After-market monitor arms are one of those “upgrades” you can perform that I never saw the need for. I mean, I’ve already spent several hundred dollars on a nice monitor for work and gaming, why would I spend another $50 on a stand for it to replace the perfectly good one the screen came with?
It turns out that the answer is because they’re just better. And not in the $1,000-Apple-stand better kind of way. Just that bit better. And when you’re on a quest to reduce back pain in your office, you’ll try just about anything.
So my latest venture was replacing my monitor stands with a third-party solution. And I wish I’d done it years ago.
I’m a big fan of multi-monitor setups. They’re great for boosting productivity and for giving you a good look at Discord or a Wiki page while gaming. I love it so much that staff writer Jacob Roach and I even had a the tech-journo equivalent of a fight over whether ultrawides are better. But with the constant churn of new PC hardware through my office, I’m a stickler for making the most out of the hardware I have. I want whatever I’m working with to do just that: work. And that’s meant that I have some serious legacy hardware still in use. Like a 15-year-old monitor.
That 24-inch monitor isn’t just a bit bulky — it also has a chunky stand, with typical 2008-era lack of maneuverability. Combine that with a slightly more mobile Asus MG279Q from a more modern era, and I’ve simply gotten used to them being at mismatched heights and imperfect angles. Well, that’s no longer an issue with a third-party monitor arm. I’ve got them set up almost perfectly in line, and crucially, all at a comfortable height for me to work at, discouraging further slouching or eye strain.
They’re angled more comfortably, too, so everything feels about roughly the same distance from my eyeballs. Finally, I can enjoy something of an emulation of the curved screen wonders of Jacob’s ultrawides. I’m not jealous, honest.
With my myopic focus on improving posture and reducing pain, I didn’t even consider how much extra space using a desk clamp monitor arm would free up. While the old Dell’s stand was pretty big, the newer Asus one wasn’t much better. With a desk clamp dual-arm setup, I suddenly have a couple extra square feet of desk space, which makes a massive difference, especially when my desk is getting a bit messy.
When I got my fancy new Uplift desk, I told myself I’d finally route all the cables so they were out of sight and, ideally, out of mind. At the time, with my old monitor stands, that meant a lot of cable ties and double-sided tape tucked round the back of the desk. Over time, though, as the desk has gone up and down and the tape’s tackiness has waned, my tidied cables aren’t quite what they once were.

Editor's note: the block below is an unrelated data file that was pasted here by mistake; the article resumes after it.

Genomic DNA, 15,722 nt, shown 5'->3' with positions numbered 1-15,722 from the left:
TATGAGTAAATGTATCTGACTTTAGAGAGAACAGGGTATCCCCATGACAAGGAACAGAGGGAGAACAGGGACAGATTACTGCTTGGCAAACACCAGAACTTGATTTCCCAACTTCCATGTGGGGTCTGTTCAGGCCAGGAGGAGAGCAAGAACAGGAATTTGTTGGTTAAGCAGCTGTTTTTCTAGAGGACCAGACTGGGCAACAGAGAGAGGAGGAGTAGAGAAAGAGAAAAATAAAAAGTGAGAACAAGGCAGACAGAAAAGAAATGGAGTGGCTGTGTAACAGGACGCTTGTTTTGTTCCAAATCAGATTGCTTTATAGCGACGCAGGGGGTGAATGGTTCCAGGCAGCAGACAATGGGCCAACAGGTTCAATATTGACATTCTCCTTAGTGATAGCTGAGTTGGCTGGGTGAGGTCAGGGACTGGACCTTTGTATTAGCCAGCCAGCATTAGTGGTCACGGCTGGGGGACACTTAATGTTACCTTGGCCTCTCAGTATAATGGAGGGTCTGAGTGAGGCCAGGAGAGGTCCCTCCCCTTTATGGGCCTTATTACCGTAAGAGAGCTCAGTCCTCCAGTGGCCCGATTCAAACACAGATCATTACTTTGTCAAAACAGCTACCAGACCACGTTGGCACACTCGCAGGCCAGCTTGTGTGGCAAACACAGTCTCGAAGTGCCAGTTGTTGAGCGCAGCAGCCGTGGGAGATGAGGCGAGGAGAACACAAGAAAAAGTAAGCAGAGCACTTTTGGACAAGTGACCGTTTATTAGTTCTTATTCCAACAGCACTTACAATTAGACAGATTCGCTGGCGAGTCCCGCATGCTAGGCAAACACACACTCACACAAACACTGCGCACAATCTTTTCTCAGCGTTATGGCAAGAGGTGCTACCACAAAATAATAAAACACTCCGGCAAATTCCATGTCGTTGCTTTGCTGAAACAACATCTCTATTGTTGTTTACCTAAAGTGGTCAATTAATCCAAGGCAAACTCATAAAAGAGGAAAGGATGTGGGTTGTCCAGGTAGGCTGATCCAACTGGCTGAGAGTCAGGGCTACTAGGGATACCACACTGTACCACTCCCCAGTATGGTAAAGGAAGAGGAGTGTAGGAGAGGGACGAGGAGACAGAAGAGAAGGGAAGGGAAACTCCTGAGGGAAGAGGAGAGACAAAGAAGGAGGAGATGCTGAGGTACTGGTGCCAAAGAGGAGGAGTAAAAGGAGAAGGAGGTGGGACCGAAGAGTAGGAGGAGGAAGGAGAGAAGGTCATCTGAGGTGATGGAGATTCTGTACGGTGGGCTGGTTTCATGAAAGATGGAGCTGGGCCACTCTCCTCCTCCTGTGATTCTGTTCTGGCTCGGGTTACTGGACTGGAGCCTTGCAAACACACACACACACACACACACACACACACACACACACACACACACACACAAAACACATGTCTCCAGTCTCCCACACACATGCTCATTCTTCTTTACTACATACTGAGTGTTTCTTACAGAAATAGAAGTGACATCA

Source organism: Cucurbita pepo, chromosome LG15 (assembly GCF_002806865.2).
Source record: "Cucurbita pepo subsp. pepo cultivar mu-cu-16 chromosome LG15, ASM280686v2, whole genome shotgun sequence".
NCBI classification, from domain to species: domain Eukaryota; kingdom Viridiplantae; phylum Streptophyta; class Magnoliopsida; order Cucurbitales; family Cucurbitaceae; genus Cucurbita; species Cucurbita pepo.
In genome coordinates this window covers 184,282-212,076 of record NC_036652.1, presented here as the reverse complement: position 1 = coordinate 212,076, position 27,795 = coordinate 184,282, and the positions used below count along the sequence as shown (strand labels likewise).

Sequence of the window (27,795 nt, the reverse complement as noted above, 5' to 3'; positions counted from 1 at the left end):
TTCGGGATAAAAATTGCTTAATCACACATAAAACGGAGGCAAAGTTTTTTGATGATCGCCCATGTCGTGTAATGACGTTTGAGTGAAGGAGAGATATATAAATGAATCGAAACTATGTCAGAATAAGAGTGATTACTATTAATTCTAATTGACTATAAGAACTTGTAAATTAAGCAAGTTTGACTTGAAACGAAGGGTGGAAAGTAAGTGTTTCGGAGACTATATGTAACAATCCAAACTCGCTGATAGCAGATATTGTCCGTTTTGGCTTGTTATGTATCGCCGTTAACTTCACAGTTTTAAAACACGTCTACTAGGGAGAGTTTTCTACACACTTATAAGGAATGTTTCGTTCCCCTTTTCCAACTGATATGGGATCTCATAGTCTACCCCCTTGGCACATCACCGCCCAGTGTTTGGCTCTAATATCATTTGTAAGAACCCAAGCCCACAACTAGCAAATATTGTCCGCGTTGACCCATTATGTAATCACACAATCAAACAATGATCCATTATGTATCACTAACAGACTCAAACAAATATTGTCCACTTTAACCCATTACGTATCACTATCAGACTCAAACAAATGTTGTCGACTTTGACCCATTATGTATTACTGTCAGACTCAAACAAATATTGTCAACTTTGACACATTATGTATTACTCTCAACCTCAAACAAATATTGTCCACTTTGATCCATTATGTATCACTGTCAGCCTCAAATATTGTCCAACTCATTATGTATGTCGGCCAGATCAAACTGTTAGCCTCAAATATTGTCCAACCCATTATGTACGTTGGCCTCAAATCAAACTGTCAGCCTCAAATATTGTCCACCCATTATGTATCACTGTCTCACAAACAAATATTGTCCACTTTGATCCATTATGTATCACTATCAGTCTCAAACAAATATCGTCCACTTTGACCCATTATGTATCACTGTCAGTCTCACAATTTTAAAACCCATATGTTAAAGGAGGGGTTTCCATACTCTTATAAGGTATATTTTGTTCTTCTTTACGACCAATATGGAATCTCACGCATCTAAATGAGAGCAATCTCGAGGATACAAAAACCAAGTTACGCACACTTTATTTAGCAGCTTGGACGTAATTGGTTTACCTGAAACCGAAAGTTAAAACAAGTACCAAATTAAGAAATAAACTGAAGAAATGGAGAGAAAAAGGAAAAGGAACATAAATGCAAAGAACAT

Switching over to a dual monitor arm made for a great opportunity to fix that and it helped a lot with it, too. The arms have their own built-in cable runners, covering the most important and inelegant portion of the cable run:from monitor back to under the desk. From there, it’s much easier to hide the cables from sight, making for a more negative space-filled office space, which feels like it aids productivity and reduces my ever-present drive to procrastination.
Intrigued by my monitor arm journey and want to join me in this new wondrous world of maneuverability? Here are the most important factors to consider when buying a monitor arm:
- Compatibility: Check the VESA mounting system for the arm(s) that are compatible with your monitor(s). It’s no good buying an arm if it doesn’t fit your display.
- Check the weight: Make sure the new monitor arm(s) can handle the weight of your monitor(s). You can probably go over a bit — I have done by a kilo — but it’s probably best to stay within the rated weight tolerances.
- Pick the mount style: Some arms mount on the wall, some clamp to your desk, and some are designed to drill straight through them. I could have done that with mine for additional strength, but if you think I’m taking a drill bit to that walnut butcher block, you’ve got another thing coming.
- Make sure they can do what you want: Different monitor arms have different movement capabilities. If you want your monitors on top of each other, or spaced far apart, or anything beyond the absolute basic side by side mounting, make sure your chosen mount can do it.
- The best 5K monitors you can buy for max resolution
- The 5 best dual monitor arms in 2024
- These are the most important monitor settings to change for PC gaming
- The next generation of QD-OLED monitors is coming soon
- The 3 futuristic gaming monitors TCL just announced look insane